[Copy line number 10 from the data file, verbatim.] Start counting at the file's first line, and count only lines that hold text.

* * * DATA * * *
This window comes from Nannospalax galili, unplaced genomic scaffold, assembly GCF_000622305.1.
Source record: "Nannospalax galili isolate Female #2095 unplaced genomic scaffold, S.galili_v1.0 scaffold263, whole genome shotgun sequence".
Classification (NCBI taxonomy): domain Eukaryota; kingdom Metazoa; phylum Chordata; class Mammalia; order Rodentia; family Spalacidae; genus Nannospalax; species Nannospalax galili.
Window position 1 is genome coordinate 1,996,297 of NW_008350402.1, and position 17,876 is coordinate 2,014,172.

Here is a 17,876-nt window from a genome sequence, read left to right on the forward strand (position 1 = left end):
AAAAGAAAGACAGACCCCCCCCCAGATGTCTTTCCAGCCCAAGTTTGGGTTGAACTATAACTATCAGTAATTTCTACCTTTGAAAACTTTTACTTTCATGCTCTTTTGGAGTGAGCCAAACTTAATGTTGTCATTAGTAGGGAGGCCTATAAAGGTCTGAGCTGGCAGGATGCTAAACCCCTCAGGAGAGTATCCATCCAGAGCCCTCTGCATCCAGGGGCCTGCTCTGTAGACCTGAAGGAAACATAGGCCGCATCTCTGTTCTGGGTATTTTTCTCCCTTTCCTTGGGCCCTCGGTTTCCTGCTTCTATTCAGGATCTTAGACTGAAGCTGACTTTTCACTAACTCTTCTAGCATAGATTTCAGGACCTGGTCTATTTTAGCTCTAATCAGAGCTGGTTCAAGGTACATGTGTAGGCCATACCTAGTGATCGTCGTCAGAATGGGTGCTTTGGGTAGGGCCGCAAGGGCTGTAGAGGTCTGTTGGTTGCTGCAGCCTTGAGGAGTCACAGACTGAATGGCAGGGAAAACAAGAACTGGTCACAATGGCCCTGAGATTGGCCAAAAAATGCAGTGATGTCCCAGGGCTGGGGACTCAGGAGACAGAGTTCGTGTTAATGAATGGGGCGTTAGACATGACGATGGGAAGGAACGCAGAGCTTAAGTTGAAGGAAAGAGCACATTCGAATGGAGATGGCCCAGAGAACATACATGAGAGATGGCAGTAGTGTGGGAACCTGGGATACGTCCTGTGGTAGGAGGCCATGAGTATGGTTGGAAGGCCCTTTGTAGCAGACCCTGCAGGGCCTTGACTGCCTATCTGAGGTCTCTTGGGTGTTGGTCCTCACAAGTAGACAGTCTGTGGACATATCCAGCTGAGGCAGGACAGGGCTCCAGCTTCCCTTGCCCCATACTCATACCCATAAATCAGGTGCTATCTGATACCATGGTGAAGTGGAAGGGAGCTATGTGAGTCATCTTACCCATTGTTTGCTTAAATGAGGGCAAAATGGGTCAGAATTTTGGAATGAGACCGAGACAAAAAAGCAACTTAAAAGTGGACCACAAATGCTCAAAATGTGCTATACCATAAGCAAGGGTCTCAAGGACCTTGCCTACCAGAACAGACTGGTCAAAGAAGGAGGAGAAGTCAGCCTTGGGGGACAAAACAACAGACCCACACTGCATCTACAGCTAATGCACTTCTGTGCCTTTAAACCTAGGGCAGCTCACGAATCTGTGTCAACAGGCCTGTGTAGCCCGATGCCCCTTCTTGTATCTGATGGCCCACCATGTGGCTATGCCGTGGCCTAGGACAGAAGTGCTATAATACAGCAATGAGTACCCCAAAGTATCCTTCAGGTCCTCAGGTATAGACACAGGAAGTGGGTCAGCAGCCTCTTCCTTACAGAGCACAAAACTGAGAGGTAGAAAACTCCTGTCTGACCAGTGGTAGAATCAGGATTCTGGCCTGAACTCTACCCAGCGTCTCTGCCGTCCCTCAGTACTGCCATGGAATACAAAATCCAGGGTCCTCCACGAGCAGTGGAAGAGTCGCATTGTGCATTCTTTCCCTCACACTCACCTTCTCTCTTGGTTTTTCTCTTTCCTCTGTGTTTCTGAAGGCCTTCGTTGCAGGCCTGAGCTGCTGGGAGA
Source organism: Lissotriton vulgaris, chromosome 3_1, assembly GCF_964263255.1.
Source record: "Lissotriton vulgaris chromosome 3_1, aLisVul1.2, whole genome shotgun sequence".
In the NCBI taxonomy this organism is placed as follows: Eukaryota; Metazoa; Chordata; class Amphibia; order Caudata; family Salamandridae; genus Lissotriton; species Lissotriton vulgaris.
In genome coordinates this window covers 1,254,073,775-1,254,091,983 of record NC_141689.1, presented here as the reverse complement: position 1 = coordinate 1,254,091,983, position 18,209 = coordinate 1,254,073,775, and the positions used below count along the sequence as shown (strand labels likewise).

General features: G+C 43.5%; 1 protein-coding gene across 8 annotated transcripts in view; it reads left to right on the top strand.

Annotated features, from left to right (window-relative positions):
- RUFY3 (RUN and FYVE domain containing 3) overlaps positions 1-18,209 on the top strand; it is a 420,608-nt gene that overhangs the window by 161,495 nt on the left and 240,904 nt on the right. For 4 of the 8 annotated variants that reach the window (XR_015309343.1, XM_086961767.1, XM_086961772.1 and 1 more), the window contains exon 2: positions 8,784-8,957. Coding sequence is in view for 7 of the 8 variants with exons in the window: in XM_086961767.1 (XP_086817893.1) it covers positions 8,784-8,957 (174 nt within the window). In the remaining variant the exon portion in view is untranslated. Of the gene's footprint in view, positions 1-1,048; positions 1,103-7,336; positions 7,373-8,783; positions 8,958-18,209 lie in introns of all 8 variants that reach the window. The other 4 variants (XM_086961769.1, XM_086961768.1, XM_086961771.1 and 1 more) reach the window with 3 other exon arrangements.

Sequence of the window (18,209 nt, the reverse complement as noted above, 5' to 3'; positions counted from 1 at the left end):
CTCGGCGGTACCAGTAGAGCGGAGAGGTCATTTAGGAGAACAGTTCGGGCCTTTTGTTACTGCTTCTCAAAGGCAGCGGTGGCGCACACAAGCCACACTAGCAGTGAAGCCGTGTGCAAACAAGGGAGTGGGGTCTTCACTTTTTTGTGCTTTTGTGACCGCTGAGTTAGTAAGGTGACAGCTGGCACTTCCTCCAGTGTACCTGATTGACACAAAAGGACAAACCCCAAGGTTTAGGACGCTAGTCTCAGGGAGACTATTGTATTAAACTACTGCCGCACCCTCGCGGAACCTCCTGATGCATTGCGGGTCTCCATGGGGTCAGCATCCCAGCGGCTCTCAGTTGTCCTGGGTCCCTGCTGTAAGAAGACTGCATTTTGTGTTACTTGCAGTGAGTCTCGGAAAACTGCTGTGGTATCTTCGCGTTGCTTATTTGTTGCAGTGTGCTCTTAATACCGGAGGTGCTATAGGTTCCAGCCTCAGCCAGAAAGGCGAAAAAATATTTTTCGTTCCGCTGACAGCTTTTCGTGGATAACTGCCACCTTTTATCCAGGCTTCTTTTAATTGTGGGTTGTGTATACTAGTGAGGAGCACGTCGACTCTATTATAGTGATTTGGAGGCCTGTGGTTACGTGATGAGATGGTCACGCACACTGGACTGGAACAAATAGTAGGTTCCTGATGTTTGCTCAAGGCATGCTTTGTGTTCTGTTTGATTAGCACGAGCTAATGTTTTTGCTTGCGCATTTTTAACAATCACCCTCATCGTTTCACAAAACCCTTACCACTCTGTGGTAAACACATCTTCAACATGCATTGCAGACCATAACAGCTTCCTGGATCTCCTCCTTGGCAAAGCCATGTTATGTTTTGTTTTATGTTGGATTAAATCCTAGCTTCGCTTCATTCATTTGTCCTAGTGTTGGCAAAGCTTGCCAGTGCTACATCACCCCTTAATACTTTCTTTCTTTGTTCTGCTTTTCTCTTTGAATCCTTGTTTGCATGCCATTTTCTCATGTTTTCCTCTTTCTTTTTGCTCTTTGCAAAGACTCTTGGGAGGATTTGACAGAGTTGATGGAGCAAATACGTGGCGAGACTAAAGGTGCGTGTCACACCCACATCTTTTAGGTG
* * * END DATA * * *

In genome coordinates this window covers 1,254,073,775-1,254,091,983 of record NC_141689.1, presented here as the reverse complement: position 1 = coordinate 1,254,091,983, position 18,209 = coordinate 1,254,073,775, and the positions used below count along the sequence as shown (strand labels likewise).